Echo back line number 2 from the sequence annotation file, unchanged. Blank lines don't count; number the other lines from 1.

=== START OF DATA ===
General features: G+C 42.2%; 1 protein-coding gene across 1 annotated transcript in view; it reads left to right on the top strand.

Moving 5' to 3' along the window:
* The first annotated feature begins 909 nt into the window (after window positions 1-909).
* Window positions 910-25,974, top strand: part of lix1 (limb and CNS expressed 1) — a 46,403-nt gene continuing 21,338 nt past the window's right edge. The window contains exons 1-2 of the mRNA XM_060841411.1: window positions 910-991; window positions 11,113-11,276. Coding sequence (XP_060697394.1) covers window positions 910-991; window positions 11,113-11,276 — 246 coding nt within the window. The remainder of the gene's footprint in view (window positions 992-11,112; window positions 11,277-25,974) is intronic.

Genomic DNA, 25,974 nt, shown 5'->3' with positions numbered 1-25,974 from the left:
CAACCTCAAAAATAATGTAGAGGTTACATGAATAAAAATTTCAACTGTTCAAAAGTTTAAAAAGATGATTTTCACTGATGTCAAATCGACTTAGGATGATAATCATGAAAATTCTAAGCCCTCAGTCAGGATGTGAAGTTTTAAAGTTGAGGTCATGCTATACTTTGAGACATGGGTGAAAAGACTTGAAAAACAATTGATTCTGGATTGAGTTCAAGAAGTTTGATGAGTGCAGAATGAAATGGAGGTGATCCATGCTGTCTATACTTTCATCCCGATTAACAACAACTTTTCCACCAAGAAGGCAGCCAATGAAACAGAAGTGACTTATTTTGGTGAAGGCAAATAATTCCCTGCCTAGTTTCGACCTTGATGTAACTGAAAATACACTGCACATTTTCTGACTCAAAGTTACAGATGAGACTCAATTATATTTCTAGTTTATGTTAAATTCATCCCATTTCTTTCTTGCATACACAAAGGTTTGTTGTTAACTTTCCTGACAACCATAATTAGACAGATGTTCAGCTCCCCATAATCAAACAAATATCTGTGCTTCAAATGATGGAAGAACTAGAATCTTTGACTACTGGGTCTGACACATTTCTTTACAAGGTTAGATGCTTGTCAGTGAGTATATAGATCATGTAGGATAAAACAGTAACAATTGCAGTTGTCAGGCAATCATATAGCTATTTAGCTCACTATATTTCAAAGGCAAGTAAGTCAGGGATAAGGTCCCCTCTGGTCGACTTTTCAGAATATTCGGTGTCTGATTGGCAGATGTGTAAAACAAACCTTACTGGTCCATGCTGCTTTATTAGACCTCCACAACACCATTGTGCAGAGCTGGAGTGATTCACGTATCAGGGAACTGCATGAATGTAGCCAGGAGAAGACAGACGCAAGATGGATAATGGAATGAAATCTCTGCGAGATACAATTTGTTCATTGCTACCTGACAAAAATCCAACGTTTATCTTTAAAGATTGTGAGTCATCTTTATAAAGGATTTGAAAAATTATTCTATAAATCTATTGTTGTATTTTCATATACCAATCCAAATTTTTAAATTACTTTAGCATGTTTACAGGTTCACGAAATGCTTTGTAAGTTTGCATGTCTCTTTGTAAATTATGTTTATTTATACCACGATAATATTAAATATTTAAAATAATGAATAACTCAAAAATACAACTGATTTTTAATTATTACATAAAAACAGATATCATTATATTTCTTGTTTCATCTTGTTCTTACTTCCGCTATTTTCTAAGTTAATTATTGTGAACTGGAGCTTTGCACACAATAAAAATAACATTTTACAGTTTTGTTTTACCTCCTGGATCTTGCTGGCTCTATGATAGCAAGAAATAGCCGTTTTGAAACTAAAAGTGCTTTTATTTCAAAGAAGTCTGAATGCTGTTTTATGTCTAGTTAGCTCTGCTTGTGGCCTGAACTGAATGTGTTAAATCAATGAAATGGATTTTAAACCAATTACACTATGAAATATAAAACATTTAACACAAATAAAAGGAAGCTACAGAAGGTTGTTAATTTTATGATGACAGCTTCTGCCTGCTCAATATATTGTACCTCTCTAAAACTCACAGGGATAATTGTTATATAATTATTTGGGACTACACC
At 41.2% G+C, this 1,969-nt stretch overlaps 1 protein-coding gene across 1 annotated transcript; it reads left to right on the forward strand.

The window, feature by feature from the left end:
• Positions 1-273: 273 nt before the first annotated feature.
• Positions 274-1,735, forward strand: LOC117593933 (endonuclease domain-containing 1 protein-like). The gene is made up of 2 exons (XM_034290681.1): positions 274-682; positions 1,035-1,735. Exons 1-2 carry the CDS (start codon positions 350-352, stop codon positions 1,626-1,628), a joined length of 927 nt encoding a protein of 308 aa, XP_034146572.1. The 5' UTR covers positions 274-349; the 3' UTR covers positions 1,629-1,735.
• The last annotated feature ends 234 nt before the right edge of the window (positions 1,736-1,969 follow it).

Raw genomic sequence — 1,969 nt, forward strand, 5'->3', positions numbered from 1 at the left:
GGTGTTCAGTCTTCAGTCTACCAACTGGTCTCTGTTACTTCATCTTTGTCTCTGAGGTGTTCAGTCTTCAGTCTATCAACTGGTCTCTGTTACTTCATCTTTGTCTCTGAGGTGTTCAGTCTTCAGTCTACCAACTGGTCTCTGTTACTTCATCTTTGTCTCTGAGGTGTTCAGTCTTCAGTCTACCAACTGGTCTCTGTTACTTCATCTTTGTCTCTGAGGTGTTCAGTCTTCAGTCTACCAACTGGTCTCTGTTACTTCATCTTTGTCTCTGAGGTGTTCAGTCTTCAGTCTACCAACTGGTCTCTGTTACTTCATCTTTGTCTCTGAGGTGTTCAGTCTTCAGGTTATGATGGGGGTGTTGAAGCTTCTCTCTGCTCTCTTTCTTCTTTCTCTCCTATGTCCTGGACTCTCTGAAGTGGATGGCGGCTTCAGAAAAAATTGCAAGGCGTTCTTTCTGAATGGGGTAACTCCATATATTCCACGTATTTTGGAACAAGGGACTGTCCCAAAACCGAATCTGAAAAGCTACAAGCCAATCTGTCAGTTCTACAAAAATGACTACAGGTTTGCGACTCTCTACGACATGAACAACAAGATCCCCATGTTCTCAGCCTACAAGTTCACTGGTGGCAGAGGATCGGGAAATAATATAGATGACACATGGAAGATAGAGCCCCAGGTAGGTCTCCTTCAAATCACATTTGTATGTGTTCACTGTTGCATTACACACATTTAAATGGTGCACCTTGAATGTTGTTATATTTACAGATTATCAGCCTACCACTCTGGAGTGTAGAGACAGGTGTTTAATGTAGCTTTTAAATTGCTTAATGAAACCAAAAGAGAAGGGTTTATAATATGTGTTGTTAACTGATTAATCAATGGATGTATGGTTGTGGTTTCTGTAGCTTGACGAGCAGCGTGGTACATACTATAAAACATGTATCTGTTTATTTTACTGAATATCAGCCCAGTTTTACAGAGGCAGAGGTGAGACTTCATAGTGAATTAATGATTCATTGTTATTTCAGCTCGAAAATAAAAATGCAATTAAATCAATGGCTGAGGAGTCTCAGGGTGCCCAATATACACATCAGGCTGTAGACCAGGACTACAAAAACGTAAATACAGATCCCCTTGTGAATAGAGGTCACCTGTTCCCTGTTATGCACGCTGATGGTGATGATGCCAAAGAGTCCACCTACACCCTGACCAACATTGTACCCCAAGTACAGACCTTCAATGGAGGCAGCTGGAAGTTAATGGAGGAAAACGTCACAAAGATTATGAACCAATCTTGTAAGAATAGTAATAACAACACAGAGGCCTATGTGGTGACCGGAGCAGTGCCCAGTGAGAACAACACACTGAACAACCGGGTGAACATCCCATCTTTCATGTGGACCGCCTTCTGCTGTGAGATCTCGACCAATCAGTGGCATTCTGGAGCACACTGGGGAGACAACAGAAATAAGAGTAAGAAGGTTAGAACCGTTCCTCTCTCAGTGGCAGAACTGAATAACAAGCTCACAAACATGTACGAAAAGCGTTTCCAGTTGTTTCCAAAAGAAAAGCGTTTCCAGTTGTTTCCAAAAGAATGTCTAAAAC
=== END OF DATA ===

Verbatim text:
Moving 5' to 3' along the window: